In the spirit of free markets, the government had allowed bidders for the broadband wireless access spectrum to use any technology when they roll out services.
Before, during, and for a while after the auctions, it seemed that most of the bidders would choose the WiMAX standard for their services. WiMAX, or worldwide interoperability for microwave access, is a proven standard with a current installed user base of around 400 million. South Korea, one of the most connected nations in the world, has adopted WiMAX-based networks.
Just a few hours after the auctions on 12 July, Mukesh Ambani’s Reliance Industries (RIL) announced that it would acquire one of the biggest bidders.
And then one single line in RIL’s subsequent press release completely churned the airwaves: “A single 20MHz TDD spectrum when used with LTE (long term evolution) has the potential of providing greater capacity when compared to existing communication infrastructure in the country.”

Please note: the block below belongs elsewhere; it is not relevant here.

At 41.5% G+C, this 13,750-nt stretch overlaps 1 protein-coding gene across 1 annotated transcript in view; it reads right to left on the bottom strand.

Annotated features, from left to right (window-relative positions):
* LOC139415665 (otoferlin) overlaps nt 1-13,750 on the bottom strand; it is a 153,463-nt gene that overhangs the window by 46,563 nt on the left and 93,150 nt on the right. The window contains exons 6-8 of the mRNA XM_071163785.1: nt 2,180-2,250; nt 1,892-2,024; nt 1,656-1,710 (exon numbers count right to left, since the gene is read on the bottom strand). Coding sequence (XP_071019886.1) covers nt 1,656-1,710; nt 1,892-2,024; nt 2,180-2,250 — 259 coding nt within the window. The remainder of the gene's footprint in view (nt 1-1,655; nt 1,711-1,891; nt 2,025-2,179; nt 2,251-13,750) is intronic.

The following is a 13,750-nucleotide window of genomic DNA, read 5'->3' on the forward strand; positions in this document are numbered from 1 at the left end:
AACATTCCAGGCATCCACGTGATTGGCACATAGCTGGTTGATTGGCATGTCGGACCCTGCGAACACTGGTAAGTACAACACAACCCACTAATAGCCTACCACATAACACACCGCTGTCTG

Thus, India was pulled into a prevailing global debate. LTE and WiMAX are quarrelsome cousins. Both are based on similar technology, and over the last few years, there has emerged a huge tussle for supremacy between them.
WiMAX supporters cite the technology’s established user base and low cost. They also say that LTE is too new and too experimental. Even many neutral experts say that affordable consumer LTE devices won’t be available till early 2011 at best.
Defenders of LTE say that their technology offers greater speeds, smoother transitions from existing GSM networks and better backward compatibility with older standards. Only in May, large Russian WiMAX provider Yota said that it was switching to LTE networks for all future deployment. From a timeline perspective LTE’s longer lead times should not be a cause of worry. With the government releasing spectrum only in September, few are expecting to see consumer BWA services before the beginning of 2011 in any case.
Someone who shouldn’t be interfering in this churn is the government. If the past GSM-CDMA imbroglio is any indicator, the government has a history of decisions that muddy already murky waters.
Multiple standards might cause trouble for players and consumers. But it is a problem best left to the markets to solve. The government has already done its job by handing over spectrum. The rest is up to the bidders’ biding.
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